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"The science fiction method is dissection and reconstruction. You look at the world around you, and take it apart into its components. Then you take some of those components, throw them away, and plug in different ones, start it up and see what happens."
- Frederik Pohl

Diagnostat  
  A device able to diagnose and treat most human ailments.  

If you are going to maroon yourself on an alien planet, you might want to take one of these along for your medical needs.

His legs were in bad shape, though none of the wounds seemed really serious... Muller got the diagnostat going.

"It's an old model," Rawlins said. "I'm not sure what to do."

"Stick your legs in front of the scanner."

Rawlins swiveled about. A blue light played on his wounds. In the bowels of the diagnostat things chuttered and clicked. A swab came forth on a jointed arm and ran deftly and lightly up his left leg... The machine engulfed the bloody swab and began to digest it back into its component molecules... He was getting a coagulant as well as a cleanser...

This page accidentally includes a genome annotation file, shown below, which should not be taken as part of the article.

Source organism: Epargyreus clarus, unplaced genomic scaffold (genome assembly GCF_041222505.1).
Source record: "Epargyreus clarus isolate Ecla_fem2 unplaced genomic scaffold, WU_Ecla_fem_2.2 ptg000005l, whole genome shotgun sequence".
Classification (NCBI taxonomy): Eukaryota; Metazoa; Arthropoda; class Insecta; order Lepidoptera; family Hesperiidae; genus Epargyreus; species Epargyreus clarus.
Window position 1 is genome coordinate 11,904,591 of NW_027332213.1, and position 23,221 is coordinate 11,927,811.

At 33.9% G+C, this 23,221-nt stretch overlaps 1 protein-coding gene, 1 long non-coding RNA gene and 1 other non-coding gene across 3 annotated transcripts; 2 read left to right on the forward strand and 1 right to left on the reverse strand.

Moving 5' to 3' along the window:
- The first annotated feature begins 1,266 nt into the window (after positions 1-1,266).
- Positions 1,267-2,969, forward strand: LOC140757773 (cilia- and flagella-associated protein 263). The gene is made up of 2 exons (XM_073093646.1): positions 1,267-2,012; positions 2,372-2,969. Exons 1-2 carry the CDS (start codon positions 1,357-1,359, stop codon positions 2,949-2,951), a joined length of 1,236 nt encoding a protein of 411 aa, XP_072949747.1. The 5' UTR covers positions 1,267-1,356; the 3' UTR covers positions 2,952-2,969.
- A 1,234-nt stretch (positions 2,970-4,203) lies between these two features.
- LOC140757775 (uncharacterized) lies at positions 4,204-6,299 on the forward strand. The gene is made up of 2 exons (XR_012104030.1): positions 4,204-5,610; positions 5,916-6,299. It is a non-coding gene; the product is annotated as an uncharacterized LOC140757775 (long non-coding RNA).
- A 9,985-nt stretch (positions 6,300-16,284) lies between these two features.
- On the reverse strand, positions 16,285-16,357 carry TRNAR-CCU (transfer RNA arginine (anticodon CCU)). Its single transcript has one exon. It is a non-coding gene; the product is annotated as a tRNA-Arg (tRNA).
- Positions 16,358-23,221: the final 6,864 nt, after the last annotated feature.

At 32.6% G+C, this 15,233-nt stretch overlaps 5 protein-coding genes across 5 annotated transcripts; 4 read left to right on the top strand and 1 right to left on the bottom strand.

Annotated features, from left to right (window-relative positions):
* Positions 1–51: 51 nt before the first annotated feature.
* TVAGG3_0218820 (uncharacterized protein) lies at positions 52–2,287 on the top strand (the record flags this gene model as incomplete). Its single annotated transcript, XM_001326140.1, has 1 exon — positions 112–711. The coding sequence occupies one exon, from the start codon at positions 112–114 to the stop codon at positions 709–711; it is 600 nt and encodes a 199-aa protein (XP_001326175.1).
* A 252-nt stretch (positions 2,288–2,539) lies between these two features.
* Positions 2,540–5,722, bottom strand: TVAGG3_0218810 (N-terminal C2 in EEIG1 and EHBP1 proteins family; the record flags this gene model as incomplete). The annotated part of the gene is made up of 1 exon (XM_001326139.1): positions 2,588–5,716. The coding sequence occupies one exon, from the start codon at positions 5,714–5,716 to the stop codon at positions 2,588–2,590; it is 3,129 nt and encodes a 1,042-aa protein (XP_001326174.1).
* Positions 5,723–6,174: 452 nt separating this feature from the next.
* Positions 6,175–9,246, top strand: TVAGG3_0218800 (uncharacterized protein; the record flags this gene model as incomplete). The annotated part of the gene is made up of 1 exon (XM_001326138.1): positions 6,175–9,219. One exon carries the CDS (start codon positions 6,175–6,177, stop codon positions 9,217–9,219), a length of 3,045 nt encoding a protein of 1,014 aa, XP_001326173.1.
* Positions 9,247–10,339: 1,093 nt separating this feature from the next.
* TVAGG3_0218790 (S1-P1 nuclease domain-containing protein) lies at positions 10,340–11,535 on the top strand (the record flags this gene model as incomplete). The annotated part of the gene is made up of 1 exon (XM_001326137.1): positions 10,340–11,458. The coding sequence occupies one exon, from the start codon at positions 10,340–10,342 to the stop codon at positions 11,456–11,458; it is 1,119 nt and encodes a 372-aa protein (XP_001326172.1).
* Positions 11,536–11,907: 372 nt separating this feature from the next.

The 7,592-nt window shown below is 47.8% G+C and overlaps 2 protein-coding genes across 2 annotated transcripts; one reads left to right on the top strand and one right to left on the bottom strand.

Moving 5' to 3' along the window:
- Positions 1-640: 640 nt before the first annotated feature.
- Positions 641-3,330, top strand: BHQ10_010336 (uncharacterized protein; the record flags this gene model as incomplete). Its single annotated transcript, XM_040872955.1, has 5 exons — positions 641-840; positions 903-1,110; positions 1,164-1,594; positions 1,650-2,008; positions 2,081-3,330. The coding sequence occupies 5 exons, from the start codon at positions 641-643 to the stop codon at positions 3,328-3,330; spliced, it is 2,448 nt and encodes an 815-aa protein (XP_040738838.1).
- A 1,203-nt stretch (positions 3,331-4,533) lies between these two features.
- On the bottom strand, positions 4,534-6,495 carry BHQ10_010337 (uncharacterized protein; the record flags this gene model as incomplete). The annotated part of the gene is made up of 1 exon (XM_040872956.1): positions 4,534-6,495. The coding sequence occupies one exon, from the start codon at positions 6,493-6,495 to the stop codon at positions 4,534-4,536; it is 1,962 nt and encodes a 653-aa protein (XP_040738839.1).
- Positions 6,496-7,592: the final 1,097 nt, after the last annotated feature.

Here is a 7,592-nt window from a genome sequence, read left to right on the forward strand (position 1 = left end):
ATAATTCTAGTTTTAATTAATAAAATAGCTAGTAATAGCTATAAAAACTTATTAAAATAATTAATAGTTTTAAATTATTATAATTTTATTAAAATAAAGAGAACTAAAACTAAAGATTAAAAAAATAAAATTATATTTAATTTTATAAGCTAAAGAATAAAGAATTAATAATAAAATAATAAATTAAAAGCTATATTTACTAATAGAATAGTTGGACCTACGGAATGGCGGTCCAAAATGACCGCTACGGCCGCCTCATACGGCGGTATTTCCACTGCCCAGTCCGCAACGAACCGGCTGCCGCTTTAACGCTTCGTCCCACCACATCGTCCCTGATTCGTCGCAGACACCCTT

The diagnostat produced an ultrasonic node and injected a golden fluid into Rawlins' rump. Pain-damper, Muller guessed. A second injection, deep amber, was probably some kind of all-purpose antibiotic to ward off infection... Now a variety of arms sprang forward from various sectors of the device, inspecting Rawlins' lesions in detail...

From The Man in the Maze, by Robert Silverberg.
Published by Avon Books in 1969
Additional resources -

Handily, the diagnostat also had a self-regenerating supply of medicines and supplies.

Compare to Larry Niven's autodoc from this 1970 novel Ringworld.

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Additional resources:
  More Ideas and Technology from The Man in the Maze
  More Ideas and Technology by Robert Silverberg
  Tech news articles related to The Man in the Maze
  Tech news articles related to works by Robert Silverberg

Diagnostat-related news articles:
  - Physical Exam? We've Got Apps

Articles related to Medical
You'll Regrow That Limb, One Day
First 3D Printed Human Corneas From Stem Cells
Nanorobots Roam Your Bloodstream, Cleaning It
MIT Ampli Blocks Build Biomedical Devices

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